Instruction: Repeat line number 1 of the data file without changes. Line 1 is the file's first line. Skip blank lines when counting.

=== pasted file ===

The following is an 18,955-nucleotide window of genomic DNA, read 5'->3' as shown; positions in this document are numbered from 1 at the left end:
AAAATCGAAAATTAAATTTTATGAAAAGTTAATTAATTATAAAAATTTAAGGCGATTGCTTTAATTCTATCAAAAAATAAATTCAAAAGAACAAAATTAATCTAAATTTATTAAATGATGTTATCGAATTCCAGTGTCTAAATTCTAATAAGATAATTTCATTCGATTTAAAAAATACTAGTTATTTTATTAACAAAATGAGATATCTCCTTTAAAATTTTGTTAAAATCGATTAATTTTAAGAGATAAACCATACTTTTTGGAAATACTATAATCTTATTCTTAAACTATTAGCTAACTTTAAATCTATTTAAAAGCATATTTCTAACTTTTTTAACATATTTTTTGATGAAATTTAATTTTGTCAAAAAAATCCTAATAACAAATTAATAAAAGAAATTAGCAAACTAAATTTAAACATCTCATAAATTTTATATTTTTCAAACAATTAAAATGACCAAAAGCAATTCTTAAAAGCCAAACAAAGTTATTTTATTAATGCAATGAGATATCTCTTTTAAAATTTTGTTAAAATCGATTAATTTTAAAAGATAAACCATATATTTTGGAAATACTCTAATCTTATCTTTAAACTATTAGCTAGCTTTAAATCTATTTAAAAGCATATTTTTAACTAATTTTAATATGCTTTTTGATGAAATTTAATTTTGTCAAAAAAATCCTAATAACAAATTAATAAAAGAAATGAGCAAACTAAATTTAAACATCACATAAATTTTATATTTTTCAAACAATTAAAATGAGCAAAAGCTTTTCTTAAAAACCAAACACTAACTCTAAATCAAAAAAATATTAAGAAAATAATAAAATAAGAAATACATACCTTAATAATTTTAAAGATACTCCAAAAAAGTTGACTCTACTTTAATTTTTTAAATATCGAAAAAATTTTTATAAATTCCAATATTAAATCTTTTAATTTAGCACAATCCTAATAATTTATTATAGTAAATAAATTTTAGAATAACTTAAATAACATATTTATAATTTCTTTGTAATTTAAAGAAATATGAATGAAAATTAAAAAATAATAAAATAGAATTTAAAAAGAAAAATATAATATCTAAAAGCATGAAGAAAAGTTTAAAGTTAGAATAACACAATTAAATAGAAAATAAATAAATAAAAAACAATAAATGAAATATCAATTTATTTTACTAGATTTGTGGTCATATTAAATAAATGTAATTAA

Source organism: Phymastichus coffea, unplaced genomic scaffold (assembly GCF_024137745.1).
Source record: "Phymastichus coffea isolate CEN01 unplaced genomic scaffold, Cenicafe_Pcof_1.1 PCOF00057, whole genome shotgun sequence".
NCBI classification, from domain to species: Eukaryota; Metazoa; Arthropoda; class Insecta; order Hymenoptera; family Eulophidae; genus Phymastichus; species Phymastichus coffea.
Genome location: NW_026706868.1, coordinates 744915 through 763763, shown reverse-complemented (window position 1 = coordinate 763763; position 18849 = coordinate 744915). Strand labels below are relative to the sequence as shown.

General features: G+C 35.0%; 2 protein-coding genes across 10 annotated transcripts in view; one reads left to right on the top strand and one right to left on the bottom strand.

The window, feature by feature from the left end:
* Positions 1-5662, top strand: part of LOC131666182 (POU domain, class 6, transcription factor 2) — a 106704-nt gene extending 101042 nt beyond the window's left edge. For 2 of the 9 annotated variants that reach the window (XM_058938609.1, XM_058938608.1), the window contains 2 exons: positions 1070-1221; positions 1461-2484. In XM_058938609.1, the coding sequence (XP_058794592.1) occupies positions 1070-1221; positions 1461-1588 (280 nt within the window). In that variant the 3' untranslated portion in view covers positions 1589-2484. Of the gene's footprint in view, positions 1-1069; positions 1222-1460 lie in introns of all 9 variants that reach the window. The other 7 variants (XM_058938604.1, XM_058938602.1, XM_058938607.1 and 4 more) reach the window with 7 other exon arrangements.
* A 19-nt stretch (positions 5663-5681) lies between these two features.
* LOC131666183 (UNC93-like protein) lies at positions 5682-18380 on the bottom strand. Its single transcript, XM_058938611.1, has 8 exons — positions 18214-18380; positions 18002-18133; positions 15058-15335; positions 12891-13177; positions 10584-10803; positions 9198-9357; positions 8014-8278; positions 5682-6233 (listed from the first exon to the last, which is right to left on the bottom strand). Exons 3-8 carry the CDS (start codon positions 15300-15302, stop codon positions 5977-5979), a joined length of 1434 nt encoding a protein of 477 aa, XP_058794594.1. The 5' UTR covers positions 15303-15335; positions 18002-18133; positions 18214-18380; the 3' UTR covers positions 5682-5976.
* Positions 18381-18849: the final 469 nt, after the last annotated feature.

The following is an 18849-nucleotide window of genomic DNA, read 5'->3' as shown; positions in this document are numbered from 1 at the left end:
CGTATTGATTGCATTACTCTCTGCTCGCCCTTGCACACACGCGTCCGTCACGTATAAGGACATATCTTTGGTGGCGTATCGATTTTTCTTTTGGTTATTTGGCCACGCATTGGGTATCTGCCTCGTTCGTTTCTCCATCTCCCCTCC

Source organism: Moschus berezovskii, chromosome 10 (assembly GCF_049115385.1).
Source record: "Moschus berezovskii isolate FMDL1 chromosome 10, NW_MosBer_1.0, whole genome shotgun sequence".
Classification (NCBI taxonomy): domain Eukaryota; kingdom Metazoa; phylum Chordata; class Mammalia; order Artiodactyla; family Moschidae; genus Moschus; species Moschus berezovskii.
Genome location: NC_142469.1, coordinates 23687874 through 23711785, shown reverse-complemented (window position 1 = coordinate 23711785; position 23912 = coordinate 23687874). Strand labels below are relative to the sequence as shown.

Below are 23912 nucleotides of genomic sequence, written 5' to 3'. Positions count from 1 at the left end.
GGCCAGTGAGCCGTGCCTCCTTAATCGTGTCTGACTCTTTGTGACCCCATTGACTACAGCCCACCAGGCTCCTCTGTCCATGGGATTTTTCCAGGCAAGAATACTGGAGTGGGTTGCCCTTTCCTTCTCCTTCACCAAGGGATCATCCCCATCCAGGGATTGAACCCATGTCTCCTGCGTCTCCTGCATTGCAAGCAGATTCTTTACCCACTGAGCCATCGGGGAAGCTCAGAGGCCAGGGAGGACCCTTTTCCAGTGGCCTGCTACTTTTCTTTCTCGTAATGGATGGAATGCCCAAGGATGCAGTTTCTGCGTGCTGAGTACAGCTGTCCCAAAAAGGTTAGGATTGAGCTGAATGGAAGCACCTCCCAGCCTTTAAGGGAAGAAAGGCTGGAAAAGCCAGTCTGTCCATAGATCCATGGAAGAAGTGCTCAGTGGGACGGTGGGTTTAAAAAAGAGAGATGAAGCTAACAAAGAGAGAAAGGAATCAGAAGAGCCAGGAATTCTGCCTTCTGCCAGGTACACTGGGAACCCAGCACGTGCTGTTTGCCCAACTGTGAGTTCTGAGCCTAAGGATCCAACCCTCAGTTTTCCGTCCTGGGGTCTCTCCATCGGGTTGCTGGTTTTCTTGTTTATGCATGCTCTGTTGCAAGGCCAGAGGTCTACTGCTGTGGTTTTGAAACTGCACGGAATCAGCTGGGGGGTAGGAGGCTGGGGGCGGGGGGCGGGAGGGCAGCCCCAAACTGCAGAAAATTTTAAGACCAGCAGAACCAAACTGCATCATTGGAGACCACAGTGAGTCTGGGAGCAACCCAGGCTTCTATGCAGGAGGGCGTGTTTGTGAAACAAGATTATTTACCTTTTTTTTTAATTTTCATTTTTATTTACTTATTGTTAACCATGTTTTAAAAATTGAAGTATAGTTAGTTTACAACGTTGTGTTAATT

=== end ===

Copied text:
The following is an 18,955-nucleotide window of genomic DNA, read 5'->3' as shown; positions in this document are numbered from 1 at the left end: